SIAC committee finalizes MFL MarMac’s goals for next five years

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By Audrey Posten, North Iowa Times Editor

MFL MarMac’s School Improvement Advisement Committee (SIAC) met last week, finalizing the district’s goals for its next five-year strategic plan (2015-2020).

The group—made up of school staff, parents and other community members—split the district’s goals into four different categories: the marketing of the school, technology, programs and academics and facilities.

Marketing, or promoting, the school more was a major area of consensus among committee members. Many good things are happening at MFL MarMac, members stressed, but the public doesn’t always know about them.

Enhanced promotion will include maintaining an online presence through the district’s new website, which will launch at the start of the next school year. The group also agreed forming a bigger presence on social media would be helpful, citing the success of several Bulldog sports-related Facebook pages. In addition, building on this year’s success, the district will look to livestream more school sporting events, concerts and other activities online.

High school principal Josh Mallicoat said the school is open to various means of promotion, whether through radio, YouTube or other mediums. He suggested utilizing students in communications classes to help develop material. Superintendent Dale Crozier said a special committee could be created to solely focus on promotion of MFL MarMac.

The SIAC committee also advocated for increased technology use throughout the district, including utilization of technology committees already in place. They also want to see an increase in 21st century, progressive academics, including the infusion of STEM (science, technology, engineering and mathematics) throughout the entire PK-12 curriculum. Increasing virtual learning and a more personalized or individualized learning experience was included, as well.

In the programs and academics area, the committee agreed the school should search out more opportunities to expand before and after school programs at all levels.

Also important to the group was providing students with increased career awareness rather than just career planning. The reality, many said, is that most people switch careers several times over their lives, so students should be prepared.

“It’s that lifelong learning that will fit into any career,” said Melissa Haberichter, a parent and MFL MarMac teacher-librarian.

“Ideally, you want them to leave and be able to create their own career,” added Mallicoat, who noted he’d like to see the district offer more advanced placement courses, with students, in turn, taking more of those courses. “They’re more rigorous, like a college course.”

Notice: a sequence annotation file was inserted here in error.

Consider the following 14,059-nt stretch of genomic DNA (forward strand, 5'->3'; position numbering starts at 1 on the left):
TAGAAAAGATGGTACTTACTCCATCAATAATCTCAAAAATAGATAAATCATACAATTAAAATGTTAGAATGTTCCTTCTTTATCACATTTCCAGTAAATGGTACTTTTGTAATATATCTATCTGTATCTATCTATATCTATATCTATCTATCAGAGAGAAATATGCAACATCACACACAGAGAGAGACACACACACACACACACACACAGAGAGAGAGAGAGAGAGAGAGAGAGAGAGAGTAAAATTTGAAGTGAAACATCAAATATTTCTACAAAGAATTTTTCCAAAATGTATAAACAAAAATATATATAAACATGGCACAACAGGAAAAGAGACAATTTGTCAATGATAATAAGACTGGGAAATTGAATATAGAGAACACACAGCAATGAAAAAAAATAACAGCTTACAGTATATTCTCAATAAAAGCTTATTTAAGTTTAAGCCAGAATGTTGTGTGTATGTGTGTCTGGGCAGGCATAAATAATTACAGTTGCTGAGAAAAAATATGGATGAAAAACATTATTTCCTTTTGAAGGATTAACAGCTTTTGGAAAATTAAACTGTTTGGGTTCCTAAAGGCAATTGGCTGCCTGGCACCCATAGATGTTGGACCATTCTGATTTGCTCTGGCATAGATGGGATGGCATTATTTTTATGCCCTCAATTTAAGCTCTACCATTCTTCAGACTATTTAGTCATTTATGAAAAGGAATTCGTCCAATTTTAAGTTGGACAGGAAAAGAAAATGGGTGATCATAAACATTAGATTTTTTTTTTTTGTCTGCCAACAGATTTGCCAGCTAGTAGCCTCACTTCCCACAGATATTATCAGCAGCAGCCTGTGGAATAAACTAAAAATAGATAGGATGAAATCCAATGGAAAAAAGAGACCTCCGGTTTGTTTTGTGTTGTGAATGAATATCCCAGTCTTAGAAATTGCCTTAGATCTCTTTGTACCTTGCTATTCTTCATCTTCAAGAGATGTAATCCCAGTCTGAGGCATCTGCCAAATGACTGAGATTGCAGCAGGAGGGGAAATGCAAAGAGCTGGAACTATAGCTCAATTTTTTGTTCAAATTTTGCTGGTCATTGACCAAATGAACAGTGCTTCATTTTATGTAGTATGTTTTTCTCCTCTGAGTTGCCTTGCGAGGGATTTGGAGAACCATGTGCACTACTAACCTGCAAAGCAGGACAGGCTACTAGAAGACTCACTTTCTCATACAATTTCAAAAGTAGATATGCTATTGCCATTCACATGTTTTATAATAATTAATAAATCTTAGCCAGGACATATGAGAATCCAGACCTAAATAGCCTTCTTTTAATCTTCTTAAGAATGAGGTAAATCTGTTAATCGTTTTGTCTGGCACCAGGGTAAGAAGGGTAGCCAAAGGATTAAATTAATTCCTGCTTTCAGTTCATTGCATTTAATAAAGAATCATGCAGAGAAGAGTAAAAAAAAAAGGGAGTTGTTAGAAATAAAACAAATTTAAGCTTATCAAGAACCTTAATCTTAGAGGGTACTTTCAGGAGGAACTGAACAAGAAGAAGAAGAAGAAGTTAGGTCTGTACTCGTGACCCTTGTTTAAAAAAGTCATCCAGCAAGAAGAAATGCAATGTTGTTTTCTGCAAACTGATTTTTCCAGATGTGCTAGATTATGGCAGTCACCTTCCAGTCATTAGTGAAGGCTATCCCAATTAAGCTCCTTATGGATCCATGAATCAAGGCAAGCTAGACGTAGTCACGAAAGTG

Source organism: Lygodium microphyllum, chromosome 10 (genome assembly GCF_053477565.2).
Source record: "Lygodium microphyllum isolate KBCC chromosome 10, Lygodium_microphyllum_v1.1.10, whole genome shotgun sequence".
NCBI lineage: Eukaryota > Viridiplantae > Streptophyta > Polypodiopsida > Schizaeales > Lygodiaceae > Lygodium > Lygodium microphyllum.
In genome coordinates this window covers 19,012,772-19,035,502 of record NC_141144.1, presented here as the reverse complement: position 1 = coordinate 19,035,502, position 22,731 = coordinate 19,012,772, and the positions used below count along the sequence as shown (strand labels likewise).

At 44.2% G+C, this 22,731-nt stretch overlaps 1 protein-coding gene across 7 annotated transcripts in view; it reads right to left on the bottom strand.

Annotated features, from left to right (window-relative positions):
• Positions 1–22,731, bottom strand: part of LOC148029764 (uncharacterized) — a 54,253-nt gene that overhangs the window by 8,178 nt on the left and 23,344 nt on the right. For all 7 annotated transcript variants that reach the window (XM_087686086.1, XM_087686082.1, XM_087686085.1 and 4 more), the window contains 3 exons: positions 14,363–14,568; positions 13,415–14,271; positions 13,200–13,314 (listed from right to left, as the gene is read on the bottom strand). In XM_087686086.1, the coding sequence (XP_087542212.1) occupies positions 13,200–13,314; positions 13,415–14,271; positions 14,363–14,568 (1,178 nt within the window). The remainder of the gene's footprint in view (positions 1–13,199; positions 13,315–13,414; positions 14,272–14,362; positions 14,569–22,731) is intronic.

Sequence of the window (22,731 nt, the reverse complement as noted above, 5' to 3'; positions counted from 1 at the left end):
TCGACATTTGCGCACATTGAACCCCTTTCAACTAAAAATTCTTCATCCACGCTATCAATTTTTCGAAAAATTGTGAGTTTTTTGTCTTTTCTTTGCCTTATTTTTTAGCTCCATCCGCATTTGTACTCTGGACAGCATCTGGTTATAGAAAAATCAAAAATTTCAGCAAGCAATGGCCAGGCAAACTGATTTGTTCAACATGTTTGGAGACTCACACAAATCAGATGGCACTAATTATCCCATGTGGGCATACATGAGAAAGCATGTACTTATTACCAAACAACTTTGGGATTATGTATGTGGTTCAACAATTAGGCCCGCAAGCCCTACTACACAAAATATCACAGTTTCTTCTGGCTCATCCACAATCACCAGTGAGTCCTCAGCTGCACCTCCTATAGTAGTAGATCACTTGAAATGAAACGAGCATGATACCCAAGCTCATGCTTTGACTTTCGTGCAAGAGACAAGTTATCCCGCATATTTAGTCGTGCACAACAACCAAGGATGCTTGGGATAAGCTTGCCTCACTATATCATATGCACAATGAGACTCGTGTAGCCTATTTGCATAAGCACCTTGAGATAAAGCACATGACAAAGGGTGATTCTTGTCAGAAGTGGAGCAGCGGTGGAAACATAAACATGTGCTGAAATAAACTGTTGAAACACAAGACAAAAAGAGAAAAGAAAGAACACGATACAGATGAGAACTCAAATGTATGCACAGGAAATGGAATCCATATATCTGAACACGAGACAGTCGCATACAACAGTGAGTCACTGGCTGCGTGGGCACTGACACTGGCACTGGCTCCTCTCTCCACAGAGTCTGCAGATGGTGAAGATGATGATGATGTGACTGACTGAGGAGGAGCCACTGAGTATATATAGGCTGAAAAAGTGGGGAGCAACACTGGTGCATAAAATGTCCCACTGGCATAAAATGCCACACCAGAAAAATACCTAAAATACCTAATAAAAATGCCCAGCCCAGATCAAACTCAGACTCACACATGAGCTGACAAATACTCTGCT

The group also wanted the strategic plan to include exploring curriculum expansion options in the areas of the social sciences, which oftentimes gets neglected compared to math and reading, as well as diversity.

“It’s not that we’re bad at providing [information about diversity],” Crozier noted. “It’s just that we don’t have it, so anything we can do there is good.”

Further development of the Talented and Gifted (TAG) program at all age levels was also emphasized.

The need for improved health and wellness initiatives was viewed as another important programming focus. That includes more physical education options and nutrition options, including a salad bar. The group wants to enhance breakfast and lunch programs and even investigate a summer lunch program.

One programming item the group chose to cut from the list was increased bullying prevention, feeling the school was already working to raise awareness. That would happen regardless of whether or not it was included on the strategic plan, staff members said.

The last area, facilities, includes improving school playgrounds, a move that’s already being done at the elementary school. Members also felt it was necessary to address the high school gym, which now has a stage that is not utilized.

“Taking the stage out is laden with problems, so it might be easier to build a new gym,” Crozier said, “but that’s something the board needs to decide.”

Elementary space and bathroom issues also need to be addressed, he added.

Other facilities aspects the group felt could use improving are the school’s signage, both inside and outside, and entrance aesthetics. At the Monona site, people are sometimes confused as to which part of the building is actually the front of the school, making it difficult for those seeking to enter either the elementary or high school. Members noted signs along the highway and on Main Street could be improved and made more visible. Inside, better signage could be used to direct people toward certain rooms or offices.

At the meeting, the SIAC committee was also given the option to re-vamp the school’s mission statement. While not the group’s top priority, Crozier said now would be a good time to do so if the committee felt it was needed. 

Developed in 2003, the current mission statement read: “The Mission of the MFL MarMac School District is to meet the needs of all students and guide them to their fullest potential as productive and responsible citizens.”

The committee chose not to change much, but suggested the words “college- or career-ready” replace productive and responsible. That way, it includes all the students who graduate from MFL MarMac, no matter the path they take following high school.

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